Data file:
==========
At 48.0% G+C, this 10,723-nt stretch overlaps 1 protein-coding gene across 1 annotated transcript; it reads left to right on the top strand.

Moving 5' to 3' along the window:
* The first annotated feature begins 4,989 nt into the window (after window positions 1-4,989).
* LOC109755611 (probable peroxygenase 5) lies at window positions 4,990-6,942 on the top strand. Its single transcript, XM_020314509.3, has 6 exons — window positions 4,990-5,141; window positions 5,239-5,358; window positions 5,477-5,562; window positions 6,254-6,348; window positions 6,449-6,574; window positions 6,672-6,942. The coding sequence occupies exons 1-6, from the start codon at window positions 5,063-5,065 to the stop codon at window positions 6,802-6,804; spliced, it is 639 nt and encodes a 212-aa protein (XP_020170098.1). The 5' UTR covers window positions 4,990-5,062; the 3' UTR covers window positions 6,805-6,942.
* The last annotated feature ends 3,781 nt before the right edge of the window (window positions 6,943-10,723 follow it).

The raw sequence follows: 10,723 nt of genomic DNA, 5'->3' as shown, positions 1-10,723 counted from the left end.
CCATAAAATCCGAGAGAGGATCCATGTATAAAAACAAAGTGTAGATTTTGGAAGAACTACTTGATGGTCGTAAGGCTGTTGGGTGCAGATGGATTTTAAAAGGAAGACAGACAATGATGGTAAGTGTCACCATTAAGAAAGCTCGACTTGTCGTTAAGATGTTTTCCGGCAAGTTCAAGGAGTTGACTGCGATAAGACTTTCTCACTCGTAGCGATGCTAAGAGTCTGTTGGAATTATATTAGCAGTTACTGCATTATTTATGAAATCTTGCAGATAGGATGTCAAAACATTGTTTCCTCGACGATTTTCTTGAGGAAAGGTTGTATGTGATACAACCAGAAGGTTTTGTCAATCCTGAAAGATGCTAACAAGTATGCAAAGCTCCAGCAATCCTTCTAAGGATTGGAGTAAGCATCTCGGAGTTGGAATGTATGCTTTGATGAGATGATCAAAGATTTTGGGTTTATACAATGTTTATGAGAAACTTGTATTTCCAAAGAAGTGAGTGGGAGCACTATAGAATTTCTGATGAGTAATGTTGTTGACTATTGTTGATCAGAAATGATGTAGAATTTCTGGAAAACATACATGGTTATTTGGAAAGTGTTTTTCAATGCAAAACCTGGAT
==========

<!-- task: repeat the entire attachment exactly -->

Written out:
At 48.0% G+C, this 10,723-nt stretch overlaps 1 protein-coding gene across 1 annotated transcript; it reads left to right on the top strand.

Moving 5' to 3' along the window:
* The first annotated feature begins 4,989 nt into the window (after window positions 1-4,989).
* LOC109755611 (probable peroxygenase 5) lies at window positions 4,990-6,942 on the top strand. Its single transcript, XM_020314509.3, has 6 exons — window positions 4,990-5,141; window positions 5,239-5,358; window positions 5,477-5,562; window positions 6,254-6,348; window positions 6,449-6,574; window positions 6,672-6,942. The coding sequence occupies exons 1-6, from the start codon at window positions 5,063-5,065 to the stop codon at window positions 6,802-6,804; spliced, it is 639 nt and encodes a 212-aa protein (XP_020170098.1). The 5' UTR covers window positions 4,990-5,062; the 3' UTR covers window positions 6,805-6,942.
* The last annotated feature ends 3,781 nt before the right edge of the window (window positions 6,943-10,723 follow it).

The raw sequence follows: 10,723 nt of genomic DNA, 5'->3' as shown, positions 1-10,723 counted from the left end.
CCATAAAATCCGAGAGAGGATCCATGTATAAAAACAAAGTGTAGATTTTGGAAGAACTACTTGATGGTCGTAAGGCTGTTGGGTGCAGATGGATTTTAAAAGGAAGACAGACAATGATGGTAAGTGTCACCATTAAGAAAGCTCGACTTGTCGTTAAGATGTTTTCCGGCAAGTTCAAGGAGTTGACTGCGATAAGACTTTCTCACTCGTAGCGATGCTAAGAGTCTGTTGGAATTATATTAGCAGTTACTGCATTATTTATGAAATCTTGCAGATAGGATGTCAAAACATTGTTTCCTCGACGATTTTCTTGAGGAAAGGTTGTATGTGATACAACCAGAAGGTTTTGTCAATCCTGAAAGATGCTAACAAGTATGCAAAGCTCCAGCAATCCTTCTAAGGATTGGAGTAAGCATCTCGGAGTTGGAATGTATGCTTTGATGAGATGATCAAAGATTTTGGGTTTATACAATGTTTATGAGAAACTTGTATTTCCAAAGAAGTGAGTGGGAGCACTATAGAATTTCTGATGAGTAATGTTGTTGACTATTGTTGATCAGAAATGATGTAGAATTTCTGGAAAACATACATGGTTATTTGGAAAGTGTTTTTCAATGCAAAACCTGGAT